‘Among the Flutterers’ looks at Ratzinger and his position on homosexuality. Toibin quotes from Angelo Quattrocchi’s The Pope is Not Gay, which contrasts Ratzinger’s hard line on homosexuals with his relationship with his private secretary, Georg Ganswein. Toibin suggests that Quattrocchi may be drawing a long bow, as it would have been natural for Ratzinger to have a private secretary who shared his ideology and came from the same part of Germany. It may be just a coincidence that Ganswein is also a very handsome man! This essay is probably the funniest look at ecclesiastical fashion since Fellini’s Roma.

Current Pope watchers might find these three essays interesting as they ponder the possible change in direction under Francis now that Ratzinger has been laid to rest at the Basilica. Toibin describes Francis as a determined and political priest, noting that he was the first pope to be elected after losing a previous election. (He had stood in 2005 when Ratzinger became pope.) Georg Ganswein, now the German Prelate, is still important. Suddenly these three essays have an interesting currency.

Part three of the collection looks at three writers: Marilynne Robinson, Francis Stuart and John McGahren. Like the first and last essays, these were all previously published in the London Review of Books.

In ‘Putting Religion in Its Place’, Toibin examines the work of the American religious thinker and novelist Marilynne Robinson:

God represents a real problem for the novelist. The novel is happier in a secular space where people suffer from mortal ailments and failures, where their ambitions are material, their hopes palpable. Changing bread and wine into body and blood could be done in a novel, but it would be hard and shouldn’t be tried twice.

But as Toibin states, he was born in Ireland and brought up Catholic. This essay looks at how Robinson and others such as Graham Greene, Chinua Achebe and Flannery O’Connor can create a religious or a non-secular protagonist without upsetting the balance of the novel. This, he says, is a technical issue not a religious one.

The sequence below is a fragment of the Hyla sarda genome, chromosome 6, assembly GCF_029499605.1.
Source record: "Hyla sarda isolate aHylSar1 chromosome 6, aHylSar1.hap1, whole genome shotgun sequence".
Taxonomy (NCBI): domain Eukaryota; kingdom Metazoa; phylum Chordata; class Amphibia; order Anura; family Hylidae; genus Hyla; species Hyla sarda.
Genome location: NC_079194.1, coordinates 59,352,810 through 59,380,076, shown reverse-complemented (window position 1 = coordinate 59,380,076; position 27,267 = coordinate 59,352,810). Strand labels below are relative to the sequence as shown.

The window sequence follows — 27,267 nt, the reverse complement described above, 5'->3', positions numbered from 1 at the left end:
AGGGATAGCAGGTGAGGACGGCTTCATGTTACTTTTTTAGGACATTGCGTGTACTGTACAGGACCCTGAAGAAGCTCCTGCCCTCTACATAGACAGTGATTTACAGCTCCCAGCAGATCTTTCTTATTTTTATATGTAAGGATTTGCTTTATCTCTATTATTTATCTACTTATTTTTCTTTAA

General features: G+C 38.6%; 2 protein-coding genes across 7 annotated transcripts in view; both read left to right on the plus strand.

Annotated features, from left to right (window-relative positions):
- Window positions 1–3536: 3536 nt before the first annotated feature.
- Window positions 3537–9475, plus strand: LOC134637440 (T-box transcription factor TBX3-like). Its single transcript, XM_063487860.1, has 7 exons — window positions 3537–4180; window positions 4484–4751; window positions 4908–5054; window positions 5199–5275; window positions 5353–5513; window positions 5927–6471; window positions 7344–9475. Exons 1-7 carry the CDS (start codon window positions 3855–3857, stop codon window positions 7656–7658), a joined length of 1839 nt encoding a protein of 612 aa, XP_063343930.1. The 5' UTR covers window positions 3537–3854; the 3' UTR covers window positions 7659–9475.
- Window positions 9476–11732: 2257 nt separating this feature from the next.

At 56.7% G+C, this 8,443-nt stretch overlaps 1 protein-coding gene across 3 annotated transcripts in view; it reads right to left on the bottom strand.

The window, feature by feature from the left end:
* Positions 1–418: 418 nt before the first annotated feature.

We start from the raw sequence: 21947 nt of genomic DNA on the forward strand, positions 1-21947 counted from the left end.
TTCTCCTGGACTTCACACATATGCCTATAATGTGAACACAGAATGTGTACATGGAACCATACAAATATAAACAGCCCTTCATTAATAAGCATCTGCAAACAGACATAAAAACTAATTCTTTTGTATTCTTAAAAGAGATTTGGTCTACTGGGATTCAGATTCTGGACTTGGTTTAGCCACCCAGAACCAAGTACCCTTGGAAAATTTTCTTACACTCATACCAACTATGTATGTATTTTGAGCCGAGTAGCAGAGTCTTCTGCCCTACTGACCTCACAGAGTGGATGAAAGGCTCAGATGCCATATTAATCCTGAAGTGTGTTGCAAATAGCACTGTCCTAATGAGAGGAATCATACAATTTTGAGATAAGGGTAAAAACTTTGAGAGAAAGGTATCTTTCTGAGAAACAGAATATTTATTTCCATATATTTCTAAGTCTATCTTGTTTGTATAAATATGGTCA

Francis Stuart was a writer and Nazi collaborator who broadcast to neutral Ireland from Germany during the war. His experience in Germany and his reception by the Irish literary community are well documented by Toibin. In ‘Snail Slow: John McGahern’, Toibin returns to one of Ireland’s most celebrated writers whose second novel, The Dark, was banned by Irish censors.

Toibin has indeed been a guest at the feast that is the Irish writing scene, and for many decades. I was very entertained and informed by these essays about the Irish literary world, the background to Toibin’s own writing and the huge influence of the Catholic religion in Ireland’s history and culture. Initially as I read the collection I felt its concerns might be a bit niche for the general reader. However, the events of the new year and the deaths of Pope Benedict and Cardinal Pell show how pertinent Toibin’s observations are about the Vatican and the Irish Catholic Church.

The last piece, ‘Alone in Venice’, rounds out the collection and reminds us what a beautiful writer Toibin is. It is also a nod to his obsessions with Thomas Mann and Henry James as he wanders about a Venice abandoned by tourists in the wake of COVID 19. He muses that it is a good place to think about old age. Ageing may be a banal topic but, he asks, what else is there to think about? Here in Venice he finds quietness to ruminate, and suggests maybe that is sufficient.

Colm Toibin A Guest at the Feast Picador 2022 PB 320pp $34.99

Michael Jongen is a librarian who tweets as @michael_jongen

You can buy A Guest at the Feast from Abbey’s at a 10% discount by quoting the promotion code NEWTOWNREVIEW or you can buy it from Booktopia.